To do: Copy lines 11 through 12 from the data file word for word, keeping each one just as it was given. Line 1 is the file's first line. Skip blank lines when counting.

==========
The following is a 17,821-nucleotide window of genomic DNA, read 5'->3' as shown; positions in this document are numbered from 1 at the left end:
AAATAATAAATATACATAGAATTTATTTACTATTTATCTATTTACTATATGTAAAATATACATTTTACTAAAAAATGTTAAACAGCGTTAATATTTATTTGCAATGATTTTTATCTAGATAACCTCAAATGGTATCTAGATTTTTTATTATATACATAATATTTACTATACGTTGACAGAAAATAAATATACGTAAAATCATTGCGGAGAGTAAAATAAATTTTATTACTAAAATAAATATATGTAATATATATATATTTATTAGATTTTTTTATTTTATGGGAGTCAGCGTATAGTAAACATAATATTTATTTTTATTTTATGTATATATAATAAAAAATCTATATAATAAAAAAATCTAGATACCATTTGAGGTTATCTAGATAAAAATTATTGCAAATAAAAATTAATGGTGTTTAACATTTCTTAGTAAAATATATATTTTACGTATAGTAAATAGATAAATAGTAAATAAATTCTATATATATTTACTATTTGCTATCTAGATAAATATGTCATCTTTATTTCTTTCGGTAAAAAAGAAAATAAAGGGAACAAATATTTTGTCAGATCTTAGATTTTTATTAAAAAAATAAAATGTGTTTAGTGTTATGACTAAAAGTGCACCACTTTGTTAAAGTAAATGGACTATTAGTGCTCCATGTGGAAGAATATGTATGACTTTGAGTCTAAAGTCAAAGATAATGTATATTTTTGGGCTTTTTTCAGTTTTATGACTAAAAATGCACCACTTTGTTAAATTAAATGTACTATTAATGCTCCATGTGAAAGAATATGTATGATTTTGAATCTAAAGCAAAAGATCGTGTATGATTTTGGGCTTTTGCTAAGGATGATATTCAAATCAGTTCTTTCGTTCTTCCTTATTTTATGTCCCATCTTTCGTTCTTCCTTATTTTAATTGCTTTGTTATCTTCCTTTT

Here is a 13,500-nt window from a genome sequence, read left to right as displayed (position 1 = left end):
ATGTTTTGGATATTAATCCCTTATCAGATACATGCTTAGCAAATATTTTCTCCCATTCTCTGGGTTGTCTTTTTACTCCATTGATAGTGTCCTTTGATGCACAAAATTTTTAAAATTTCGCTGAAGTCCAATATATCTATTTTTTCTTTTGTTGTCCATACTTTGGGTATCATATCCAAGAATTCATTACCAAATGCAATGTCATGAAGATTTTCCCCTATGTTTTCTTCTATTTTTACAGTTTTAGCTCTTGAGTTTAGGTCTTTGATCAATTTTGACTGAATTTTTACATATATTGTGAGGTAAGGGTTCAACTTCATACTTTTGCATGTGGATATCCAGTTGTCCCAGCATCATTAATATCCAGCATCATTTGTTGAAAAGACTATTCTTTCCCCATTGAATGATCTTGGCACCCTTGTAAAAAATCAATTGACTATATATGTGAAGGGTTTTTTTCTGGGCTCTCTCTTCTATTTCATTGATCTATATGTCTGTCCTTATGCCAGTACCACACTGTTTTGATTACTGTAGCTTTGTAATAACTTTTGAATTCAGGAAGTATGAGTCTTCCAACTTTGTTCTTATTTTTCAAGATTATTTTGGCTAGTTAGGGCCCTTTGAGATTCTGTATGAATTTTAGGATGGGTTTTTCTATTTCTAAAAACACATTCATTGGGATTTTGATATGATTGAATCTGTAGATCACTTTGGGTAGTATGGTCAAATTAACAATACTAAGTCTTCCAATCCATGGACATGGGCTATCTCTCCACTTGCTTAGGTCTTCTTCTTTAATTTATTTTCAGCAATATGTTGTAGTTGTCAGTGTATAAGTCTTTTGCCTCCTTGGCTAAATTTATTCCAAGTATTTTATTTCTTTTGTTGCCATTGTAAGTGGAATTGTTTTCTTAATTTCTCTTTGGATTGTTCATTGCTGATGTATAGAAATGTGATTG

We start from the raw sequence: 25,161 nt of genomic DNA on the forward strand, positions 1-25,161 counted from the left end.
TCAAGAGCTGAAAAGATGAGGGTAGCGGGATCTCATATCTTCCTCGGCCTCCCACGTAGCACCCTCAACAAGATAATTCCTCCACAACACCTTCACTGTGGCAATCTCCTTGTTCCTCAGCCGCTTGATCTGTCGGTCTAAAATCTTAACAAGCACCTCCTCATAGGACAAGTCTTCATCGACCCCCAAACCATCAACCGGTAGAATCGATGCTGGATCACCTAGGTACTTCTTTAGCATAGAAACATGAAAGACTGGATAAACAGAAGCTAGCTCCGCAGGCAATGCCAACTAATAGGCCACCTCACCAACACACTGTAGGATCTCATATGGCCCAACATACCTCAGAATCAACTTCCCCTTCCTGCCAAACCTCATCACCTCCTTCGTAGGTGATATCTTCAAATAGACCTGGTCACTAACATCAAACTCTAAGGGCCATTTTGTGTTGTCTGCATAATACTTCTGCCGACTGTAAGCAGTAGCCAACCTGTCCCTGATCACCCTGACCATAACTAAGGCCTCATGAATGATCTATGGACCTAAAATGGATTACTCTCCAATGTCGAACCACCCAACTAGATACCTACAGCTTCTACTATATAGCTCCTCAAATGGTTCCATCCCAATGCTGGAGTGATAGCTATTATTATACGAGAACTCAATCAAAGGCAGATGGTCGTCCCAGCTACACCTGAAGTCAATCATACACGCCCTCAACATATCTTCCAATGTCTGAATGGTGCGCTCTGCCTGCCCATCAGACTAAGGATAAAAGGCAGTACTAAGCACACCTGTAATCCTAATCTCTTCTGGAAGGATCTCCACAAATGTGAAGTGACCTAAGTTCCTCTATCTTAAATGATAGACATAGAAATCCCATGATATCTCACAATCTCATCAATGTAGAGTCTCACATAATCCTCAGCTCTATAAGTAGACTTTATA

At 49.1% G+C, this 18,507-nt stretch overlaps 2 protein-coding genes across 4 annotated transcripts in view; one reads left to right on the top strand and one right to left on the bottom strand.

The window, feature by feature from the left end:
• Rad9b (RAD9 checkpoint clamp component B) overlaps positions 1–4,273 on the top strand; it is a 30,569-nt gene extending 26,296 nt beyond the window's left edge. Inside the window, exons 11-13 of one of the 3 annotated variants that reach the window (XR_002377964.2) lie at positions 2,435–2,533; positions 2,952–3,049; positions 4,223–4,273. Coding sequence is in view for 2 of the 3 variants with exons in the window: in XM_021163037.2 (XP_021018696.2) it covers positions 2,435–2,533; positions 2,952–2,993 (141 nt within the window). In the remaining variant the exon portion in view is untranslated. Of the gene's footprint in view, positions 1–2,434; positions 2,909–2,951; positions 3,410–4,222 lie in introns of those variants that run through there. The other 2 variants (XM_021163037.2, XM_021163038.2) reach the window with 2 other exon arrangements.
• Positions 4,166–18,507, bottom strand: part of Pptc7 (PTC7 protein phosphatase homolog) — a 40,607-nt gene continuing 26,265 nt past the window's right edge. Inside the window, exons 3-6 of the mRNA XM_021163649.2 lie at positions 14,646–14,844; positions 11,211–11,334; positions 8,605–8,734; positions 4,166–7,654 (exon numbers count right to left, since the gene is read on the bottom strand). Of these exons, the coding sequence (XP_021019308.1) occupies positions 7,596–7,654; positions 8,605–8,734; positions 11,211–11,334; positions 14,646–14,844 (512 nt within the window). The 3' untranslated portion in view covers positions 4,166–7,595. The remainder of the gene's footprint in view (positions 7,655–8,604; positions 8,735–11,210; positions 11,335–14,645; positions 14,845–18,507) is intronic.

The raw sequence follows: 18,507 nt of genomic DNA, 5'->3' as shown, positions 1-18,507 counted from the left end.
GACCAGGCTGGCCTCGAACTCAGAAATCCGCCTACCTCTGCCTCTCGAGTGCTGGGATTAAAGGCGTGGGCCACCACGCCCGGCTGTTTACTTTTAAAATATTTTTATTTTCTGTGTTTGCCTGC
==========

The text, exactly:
The raw sequence follows: 18,507 nt of genomic DNA, 5'->3' as shown, positions 1-18,507 counted from the left end.
GACCAGGCTGGCCTCGAACTCAGAAATCCGCCTACCTCTGCCTCTCGAGTGCTGGGATTAAAGGCGTGGGCCACCACGCCCGGCTGTTTACTTTTAAAATATTTTTATTTTCTGTGTTTGCCTGC